(The man is speaking directly to my heart)

"History teaches us that nearly unanimous support of a government cannot be taken away from that government, by its critics. It can only be squandered by those who use it not to heal a nation’s wounds, but to take political advantage."

(Oh my.  I'm up to 120 beats per minute)

"Terrorists did not come and steal our newly-regained sense of being American first, and political, fiftieth. Nor did the Democrats. Nor did the media. Nor did the people. The President — and those around him — did that."

(Somebody charge the defibrilator please)

"They promised bi-partisanship, and then showed that to them, "bi-partisanship" meant that their party would rule and the rest would have to follow, or be branded, with ever-escalating hysteria, as morally or intellectually confused; as appeasers; as those who, in the Vice President’s words yesterday, "validate the strategy of the terrorists."  They promised protection, and then showed that to them "protection" meant going to war against a despot whose hand they had once shaken…The polite phrase for how so many of us were duped into supporting a war, on the false premise that it had ’something to do’ with 9/11, is "lying by implication." The impolite phrase, is "impeachable offense."

Snap back to reality here, because Keith dropped the I-word.  That concerns me, because the last thing the Democrats need is the GOP running with a campaign slogan that if America votes the Democrats to power in the House, that they will impeach Bush.  History will do far worse to this president than impeach him.  It's not worth the time or the effort.  But I'm still tingly.  On to the big finish:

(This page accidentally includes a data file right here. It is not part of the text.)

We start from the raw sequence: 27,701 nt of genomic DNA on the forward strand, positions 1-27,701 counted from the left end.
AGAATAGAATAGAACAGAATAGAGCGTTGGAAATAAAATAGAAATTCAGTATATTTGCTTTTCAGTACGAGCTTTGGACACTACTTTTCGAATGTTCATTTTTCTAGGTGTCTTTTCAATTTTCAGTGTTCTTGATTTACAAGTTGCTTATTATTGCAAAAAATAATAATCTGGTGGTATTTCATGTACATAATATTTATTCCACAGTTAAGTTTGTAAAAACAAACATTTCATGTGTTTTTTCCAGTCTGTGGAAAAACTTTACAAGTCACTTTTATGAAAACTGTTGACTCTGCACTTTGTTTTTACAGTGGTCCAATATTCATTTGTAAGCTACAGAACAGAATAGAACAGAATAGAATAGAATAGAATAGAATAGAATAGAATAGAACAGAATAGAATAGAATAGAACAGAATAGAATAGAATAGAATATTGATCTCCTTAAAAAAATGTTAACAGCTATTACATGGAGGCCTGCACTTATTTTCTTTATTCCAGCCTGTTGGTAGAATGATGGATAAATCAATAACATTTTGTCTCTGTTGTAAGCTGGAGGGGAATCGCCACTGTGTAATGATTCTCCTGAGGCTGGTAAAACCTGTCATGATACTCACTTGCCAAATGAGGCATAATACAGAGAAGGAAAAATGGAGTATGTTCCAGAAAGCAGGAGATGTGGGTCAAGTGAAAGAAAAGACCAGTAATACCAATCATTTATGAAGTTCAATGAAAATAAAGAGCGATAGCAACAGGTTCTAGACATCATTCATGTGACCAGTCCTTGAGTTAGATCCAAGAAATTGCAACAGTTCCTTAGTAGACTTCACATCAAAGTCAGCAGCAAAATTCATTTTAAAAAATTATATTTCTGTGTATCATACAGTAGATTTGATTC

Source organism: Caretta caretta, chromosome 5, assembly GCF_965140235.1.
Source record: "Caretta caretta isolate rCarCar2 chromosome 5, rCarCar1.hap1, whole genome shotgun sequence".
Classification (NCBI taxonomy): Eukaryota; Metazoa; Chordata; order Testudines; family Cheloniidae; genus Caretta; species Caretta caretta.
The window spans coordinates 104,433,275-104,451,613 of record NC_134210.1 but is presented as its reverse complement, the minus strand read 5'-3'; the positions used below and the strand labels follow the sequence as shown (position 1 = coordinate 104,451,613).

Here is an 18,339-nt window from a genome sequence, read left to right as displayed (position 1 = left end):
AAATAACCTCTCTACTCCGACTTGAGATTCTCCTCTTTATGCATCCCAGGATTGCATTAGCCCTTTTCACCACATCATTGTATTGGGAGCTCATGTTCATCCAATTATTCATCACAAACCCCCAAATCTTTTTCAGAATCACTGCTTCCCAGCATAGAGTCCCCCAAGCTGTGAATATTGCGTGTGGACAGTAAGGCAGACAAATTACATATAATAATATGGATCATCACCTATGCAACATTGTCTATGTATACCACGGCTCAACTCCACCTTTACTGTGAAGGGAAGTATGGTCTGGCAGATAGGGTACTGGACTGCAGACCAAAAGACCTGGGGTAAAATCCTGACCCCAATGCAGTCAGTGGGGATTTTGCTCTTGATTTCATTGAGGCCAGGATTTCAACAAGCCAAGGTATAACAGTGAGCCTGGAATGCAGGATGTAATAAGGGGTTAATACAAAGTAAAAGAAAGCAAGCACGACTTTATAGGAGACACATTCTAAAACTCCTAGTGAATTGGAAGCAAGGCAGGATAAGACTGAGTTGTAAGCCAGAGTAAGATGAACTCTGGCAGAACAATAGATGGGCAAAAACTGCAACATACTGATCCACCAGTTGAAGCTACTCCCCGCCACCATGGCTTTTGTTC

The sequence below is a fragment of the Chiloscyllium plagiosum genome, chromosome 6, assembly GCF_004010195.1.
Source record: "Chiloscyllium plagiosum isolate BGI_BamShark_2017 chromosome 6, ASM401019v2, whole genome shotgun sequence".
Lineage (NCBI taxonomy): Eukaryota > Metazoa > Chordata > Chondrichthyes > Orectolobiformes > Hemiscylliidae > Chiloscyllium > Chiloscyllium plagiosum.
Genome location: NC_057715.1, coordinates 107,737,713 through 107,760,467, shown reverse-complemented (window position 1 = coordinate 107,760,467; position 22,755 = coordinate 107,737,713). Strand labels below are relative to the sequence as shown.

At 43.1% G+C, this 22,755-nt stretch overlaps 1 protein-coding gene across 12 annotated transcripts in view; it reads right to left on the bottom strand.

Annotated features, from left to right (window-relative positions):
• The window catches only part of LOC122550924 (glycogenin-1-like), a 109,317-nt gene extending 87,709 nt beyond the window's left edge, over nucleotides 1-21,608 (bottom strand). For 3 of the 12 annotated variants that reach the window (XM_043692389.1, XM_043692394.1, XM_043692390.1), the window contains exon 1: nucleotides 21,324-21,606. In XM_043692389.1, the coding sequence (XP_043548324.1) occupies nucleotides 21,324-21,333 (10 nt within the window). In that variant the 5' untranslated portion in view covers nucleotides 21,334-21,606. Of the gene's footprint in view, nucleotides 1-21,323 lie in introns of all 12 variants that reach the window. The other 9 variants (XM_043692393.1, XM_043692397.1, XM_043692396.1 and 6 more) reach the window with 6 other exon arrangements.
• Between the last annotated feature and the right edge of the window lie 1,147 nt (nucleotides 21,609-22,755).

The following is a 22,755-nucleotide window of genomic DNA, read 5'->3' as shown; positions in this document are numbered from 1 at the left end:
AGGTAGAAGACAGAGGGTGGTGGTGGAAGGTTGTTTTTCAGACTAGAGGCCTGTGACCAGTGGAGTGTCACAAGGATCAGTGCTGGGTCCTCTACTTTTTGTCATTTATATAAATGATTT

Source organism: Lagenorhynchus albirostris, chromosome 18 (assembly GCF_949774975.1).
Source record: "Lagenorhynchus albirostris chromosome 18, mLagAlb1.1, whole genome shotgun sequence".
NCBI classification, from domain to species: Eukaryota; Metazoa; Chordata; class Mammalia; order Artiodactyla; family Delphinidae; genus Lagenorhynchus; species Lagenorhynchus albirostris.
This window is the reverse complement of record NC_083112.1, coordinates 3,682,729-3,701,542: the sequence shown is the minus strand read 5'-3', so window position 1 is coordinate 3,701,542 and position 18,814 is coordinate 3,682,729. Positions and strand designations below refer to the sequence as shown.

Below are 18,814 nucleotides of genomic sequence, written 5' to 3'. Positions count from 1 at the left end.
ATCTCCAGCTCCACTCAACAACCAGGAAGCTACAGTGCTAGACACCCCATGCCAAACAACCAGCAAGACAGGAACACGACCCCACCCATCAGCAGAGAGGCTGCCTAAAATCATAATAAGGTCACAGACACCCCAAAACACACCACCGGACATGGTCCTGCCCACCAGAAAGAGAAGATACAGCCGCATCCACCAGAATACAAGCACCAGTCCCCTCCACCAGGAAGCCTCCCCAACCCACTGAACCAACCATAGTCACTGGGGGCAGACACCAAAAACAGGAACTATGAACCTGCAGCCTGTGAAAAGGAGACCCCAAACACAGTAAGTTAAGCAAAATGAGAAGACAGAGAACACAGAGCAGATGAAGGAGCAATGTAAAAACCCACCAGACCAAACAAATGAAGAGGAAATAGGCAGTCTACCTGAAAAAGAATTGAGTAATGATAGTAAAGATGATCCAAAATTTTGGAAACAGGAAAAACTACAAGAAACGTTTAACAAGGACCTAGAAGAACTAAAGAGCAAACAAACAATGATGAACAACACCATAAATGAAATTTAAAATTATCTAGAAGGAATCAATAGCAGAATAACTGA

" How dare you, Mr. President, after taking cynical advantage of the unanimity and love, and transmuting it into fraudulent war and needless death… after monstrously transforming it into fear and suspicion and turning that fear into the campaign slogan of three elections… how dare you or those around you… ever "spin" 9/11."

At this point, I actually started to float off the ground, just like the cartoon dog (whose name escapes me) I watched as a kid, who floated up into total ecstasy whenever he was given a treat.

"When those who dissent are told time and time again — as wewill be, if not tonight by the President, then tomorrow by his portable public chorus — that he is preserving our freedom, but that if we use any of it, we are somehow un-American… When we are scolded, that if we merely question, we have "forgotten the lessons of 9/11"… look into this empty space behind me and the bi-partisanship upon which this administration also did not build, and tell me: Who has left this hole in the ground?
We have not forgotten, Mr. President.
You have.
May this country forgive you

Absolutely brilliant.  This was the greatest oratory moment that I have ever witnessed by someone in the news media.  This was a man speaking for a majority of the popualtion of this country, people who have stood up and rejected the failed actions of the president.  It took sheer guts and courage to say this on 9/11, to call out the President of the United States for his continued shameful politicization of perhaps this nation's most tragic moment, especially when Bush was just minutes away from tap dancing on the victims of 9/11 yet again.

I watched these men talk back-to-back.  Olbermann was so much more eloquent, impassioned, and truthful than Bush.

As far as I am concerned, this night was the defining moment of the George W. Bush presidency.  How sad for all of us that at this point in time, when we needed competent leadership, we instead have incompetence.  May our country forgive us for ever electing  him.

(That's a collective us.  God knows I never voted for the man.)

1 comment:

jevanslink said...

Hey -- thought I'd be reading shit bout the Cubs' latest demise.  But no, I get KO who KO's Bush with this brilliant rant. Thanks for delivering it here.

Mrs. L